Hi there! As a fellow 18 year old who started doing astrophotography with very similar equipment a year ago, I'll put my 2¢ in:
It is not impossible to take astrophotos with the equipment that you have right now! You just need to be aware that without tracking, you won't get results similar to what you see posted here on Cloudy Nights. But you can capture a significant amount! For example, with my old Canon 350D and 18-55mm kit lens, in my urban backyard, on a stationary tripod, I was able to capture an 11th magnitude galaxy-- the trick was that it was NGC 6217, near the north pole (so I could let the exposure go on for a long time without trailing), and it was only a tiny smudge a few pixels above background level. I stacked two hours of exposures to get it, and man, was I proud!
You won't capture much faint nebulosity with what you have, but you can definitely get the brighter objects-- the Orion Nebula won't be around for a while, but you can try the Lagoon Nebula, the Omega Nebula, M13, and other showpiece objects. Star clusters are underrated targets that are easy to get without tracking! Try Collinder 256/Melotte 111 (both are names for the huge star cluster that makes up the bulk of the constellation Coma Berenices), M7 and the False Comet in the tail of Scorpius (the False Comet is a conglomoration of a ton of clusters), the Double Cluster and the Muscle Man Cluster (Stock 2) east of Cassiopeia, Collinder 39 around Alpha Persei, and even smaller targets like the E.T. Cluster.
The real secret of short-exposure astrophotography, though, is timelapses. Check out this timelapse that I took using my DSLR without tracking:
I can post a bunch more examples later, if you're interested (I have to upload them to YouTube first).
Timelapses transform a flat-seeming image into a dynamic, gripping one. When shooting super-short exposures on a static tripod, you don't get much improvement from stacking a ton of shots, and you're not going to compete with the types of images you see posted here on CN-- you just don't have the reach. So I recommend you test playing to the strengths of short exposure photography; find an interesting subject, line it up with some foreground, and shoot a timelapse.
You can also go all artsy and get some unique still shots; there's not really a trick to this besides keeping an open mind and being ready to shoot any time. For example, here's a shot I took of Jupiter a couple of nights ago:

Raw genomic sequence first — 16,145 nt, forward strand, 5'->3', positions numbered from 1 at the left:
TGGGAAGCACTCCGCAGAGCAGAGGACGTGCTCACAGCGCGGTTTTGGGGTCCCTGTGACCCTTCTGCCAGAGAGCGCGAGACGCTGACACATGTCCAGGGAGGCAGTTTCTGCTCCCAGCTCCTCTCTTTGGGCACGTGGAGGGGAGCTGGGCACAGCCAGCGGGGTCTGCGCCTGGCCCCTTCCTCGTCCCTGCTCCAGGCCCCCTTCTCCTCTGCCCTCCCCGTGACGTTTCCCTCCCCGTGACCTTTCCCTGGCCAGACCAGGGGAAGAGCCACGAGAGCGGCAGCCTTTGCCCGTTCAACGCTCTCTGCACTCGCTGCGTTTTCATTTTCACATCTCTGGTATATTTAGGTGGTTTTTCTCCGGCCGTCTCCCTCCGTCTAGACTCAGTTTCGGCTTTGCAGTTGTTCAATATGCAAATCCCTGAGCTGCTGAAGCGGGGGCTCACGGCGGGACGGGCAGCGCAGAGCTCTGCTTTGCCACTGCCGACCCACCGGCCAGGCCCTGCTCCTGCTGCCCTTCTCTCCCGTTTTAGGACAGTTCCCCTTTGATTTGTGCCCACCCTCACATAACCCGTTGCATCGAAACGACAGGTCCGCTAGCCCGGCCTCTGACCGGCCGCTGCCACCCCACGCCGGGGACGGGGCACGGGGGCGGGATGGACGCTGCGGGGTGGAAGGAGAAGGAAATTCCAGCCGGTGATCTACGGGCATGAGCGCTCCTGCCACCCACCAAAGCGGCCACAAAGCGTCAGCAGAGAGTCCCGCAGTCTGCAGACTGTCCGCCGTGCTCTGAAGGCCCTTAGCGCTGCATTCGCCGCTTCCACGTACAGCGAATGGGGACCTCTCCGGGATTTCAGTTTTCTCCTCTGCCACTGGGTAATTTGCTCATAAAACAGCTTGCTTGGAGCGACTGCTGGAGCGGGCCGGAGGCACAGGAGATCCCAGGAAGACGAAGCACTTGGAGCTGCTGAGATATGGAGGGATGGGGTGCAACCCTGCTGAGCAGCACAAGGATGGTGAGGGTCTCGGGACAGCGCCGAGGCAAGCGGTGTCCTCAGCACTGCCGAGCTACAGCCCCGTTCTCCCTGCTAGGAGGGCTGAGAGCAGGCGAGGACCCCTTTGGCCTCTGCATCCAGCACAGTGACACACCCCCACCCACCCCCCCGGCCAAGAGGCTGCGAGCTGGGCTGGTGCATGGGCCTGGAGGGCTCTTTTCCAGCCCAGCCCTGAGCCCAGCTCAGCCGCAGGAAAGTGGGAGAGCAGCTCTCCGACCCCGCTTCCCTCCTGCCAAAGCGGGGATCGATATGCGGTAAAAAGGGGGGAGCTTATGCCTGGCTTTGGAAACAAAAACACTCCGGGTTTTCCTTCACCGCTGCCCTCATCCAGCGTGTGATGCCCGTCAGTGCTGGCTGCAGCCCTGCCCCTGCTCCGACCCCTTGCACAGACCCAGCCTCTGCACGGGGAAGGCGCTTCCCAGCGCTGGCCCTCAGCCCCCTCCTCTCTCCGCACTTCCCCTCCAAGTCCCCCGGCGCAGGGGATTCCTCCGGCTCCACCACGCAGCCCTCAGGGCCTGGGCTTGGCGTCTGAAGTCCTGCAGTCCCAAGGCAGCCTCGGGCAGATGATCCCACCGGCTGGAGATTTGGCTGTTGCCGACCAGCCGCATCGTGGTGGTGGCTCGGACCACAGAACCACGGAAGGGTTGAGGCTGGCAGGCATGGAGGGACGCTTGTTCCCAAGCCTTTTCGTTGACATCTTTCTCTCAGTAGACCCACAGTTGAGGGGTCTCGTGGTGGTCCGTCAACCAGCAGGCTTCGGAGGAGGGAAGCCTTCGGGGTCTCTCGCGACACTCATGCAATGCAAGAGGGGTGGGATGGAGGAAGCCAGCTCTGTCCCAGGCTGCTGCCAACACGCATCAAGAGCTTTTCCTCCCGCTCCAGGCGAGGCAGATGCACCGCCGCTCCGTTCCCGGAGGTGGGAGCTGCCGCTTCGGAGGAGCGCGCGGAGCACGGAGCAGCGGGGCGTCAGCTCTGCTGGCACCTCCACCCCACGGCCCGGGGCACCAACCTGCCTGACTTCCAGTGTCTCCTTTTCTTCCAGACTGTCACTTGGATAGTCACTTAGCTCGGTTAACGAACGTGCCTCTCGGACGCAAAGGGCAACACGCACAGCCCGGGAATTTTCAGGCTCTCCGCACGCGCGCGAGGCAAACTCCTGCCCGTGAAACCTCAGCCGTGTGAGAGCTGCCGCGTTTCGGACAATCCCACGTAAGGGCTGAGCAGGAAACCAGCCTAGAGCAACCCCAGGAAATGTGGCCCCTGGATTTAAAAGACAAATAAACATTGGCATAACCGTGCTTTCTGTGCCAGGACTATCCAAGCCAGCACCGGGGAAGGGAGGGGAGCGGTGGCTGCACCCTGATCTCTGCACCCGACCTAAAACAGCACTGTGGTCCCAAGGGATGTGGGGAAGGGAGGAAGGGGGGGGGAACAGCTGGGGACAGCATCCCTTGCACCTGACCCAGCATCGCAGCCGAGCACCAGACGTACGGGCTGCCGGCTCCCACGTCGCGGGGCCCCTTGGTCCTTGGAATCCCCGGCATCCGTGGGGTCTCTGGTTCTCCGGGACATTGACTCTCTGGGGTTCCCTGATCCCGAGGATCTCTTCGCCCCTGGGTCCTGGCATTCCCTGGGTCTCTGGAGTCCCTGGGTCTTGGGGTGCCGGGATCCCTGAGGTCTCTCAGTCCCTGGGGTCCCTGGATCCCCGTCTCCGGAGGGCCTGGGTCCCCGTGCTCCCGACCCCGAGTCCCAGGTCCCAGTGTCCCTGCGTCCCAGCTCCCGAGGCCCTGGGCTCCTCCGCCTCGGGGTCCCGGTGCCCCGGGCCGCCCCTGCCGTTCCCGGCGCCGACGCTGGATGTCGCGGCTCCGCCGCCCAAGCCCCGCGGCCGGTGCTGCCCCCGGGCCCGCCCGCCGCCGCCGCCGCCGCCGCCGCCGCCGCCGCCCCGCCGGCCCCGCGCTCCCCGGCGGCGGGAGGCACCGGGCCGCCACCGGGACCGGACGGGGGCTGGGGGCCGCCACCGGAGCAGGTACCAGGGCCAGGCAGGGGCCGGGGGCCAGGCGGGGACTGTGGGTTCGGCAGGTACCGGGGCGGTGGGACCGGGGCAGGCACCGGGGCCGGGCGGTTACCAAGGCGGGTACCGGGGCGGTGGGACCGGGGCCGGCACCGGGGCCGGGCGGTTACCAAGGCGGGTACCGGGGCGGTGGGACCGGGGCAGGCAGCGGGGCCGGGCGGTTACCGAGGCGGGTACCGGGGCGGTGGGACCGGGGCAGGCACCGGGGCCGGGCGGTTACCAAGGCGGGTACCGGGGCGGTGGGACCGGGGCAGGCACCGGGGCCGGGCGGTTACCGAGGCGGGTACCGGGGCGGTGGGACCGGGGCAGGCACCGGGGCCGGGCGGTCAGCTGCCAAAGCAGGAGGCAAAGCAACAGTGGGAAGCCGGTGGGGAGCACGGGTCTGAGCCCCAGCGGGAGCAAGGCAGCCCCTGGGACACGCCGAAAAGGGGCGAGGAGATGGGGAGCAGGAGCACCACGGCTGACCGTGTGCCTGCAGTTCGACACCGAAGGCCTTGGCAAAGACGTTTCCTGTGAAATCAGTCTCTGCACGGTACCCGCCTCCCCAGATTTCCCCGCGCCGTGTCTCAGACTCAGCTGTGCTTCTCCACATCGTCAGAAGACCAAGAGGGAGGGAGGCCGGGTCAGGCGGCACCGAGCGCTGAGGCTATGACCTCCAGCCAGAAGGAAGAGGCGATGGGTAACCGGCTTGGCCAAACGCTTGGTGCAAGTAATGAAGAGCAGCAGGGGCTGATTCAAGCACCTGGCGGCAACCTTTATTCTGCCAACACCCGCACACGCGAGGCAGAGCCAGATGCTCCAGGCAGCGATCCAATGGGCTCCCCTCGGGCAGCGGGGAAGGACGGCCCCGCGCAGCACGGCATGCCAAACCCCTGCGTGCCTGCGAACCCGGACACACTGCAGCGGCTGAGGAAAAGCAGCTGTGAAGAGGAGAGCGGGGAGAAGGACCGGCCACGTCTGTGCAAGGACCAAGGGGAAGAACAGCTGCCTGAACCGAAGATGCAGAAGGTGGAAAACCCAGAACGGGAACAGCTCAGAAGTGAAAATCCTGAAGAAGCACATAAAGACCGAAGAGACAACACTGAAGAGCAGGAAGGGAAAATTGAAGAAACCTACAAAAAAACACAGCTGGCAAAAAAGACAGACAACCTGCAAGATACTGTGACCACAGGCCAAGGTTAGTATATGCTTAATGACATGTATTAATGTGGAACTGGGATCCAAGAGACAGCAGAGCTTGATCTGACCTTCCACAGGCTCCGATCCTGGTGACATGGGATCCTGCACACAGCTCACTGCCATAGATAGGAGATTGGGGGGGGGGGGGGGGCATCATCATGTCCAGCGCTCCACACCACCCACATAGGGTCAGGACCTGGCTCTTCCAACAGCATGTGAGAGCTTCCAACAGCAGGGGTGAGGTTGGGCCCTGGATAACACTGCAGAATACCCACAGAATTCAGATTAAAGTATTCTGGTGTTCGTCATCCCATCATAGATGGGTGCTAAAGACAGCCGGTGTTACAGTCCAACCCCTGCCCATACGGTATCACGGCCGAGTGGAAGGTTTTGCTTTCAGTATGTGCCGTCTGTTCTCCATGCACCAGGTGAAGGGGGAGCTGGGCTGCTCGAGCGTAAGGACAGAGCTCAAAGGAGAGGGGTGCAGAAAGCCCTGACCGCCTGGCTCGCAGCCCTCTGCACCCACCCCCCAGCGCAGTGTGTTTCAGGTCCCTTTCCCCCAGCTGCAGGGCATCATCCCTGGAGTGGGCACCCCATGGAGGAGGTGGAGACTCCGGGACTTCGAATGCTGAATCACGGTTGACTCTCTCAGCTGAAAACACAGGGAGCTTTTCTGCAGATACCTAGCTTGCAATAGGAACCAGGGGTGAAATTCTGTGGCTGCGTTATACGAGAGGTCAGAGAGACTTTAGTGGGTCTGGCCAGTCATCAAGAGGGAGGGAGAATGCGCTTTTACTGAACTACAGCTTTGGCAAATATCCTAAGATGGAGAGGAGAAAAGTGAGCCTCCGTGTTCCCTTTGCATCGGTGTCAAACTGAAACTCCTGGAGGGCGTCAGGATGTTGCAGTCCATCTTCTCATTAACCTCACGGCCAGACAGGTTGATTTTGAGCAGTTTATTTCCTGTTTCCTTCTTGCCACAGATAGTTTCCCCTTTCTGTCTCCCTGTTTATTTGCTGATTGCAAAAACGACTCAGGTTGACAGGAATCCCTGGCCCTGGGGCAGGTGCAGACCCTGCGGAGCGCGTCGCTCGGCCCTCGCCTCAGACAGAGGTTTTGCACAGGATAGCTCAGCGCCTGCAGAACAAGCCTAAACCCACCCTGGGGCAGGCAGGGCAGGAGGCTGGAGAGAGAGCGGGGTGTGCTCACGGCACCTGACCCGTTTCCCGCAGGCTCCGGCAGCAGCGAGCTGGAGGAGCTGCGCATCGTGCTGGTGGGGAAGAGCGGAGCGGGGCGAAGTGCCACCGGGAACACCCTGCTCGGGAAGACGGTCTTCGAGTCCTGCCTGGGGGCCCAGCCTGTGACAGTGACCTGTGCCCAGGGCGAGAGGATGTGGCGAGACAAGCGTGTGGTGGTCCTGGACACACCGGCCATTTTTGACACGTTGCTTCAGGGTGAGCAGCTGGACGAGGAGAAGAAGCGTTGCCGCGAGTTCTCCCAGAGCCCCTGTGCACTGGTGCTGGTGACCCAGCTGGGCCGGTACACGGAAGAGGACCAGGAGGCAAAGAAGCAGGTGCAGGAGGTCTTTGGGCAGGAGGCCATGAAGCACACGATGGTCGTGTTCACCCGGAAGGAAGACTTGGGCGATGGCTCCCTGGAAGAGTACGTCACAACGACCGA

It was taken through clouds with some trees in the foreground, but it makes Jupiter look like a little seashell on a beach of darkness. (Samyang 135mm f/2 lens, unedited.)
Or this shot of Cassiopeia, which was a failed attempt to stack a couple hours of data that I took untracked at a dark sky site-- I left my lens at f/1.4 and the stars had too much coma to stack properly, but the result was neat:
(old Olympus 50mm f/1.4 SLR lens -- these are very cheap on Ebay and good quality when stopped down two stops. The colors in the photo are really, but this is heavily enhanced in post-processing.)
All that said: Tracking is awesome. If you can do a lot without tracking, you can do exponentially more with. Tracking opens up the possibility of deep photography focusing on specific objects, not just constellations. I'm going to copy-paste something I wrote on another recent thread about this really great camera tracker I have:
A significantly less expensive option is the Omegon MiniTrack LX2, at only $129 + shipping:
I have one, and I really love it! It can reach track times of up to 100 divide by the lens focal length, in minutes. So that means a 50mm lens can get 2 minute exposures and a 200mm lens can get 30 second exposures. In practice, I find that to be a pretty close rule of thumb. And the best part is that it's completely electronics-free! It winds up like a kitchen timer and tracks for one hour. There is a spring counterweight system. The ballhead available as an add-on is high quality in my inexperienced opinion; it does require some strong cranking of the knob to keep it from slipping with a 3 pound assembly on top of it pointed at the zenith; but if your friend already has a ballhead he can use that.
I recommend getting the polar finder bracket and a compatible polar scope if he wants to push the exposure length. I haven't used one myself yet, but there is at least one report of exposure times of up to 400/fl in minutes being achieved with a good polar alignment with a polar scope:
For reference, I was able to get 10 second subs with a rough polar alignment pointing near the celestial equator with an ASI178MM + Samyang 135mm f/2 -- that's an effective focal length of over 400mm!
An improved version of the MiniTrack has been announced, the LX3, and is coming out in August. It is said to have a higher payload capacity (3kg vs. 2kg), improved mechanics, and an optical polar scope by default. It's also $60 more expensive. I don't know if your friend wants to wait, but it's something to be aware of:
Hope this helps!
As I said above-- hope this helps! Good luck, and feel free to PM me if you have any questions.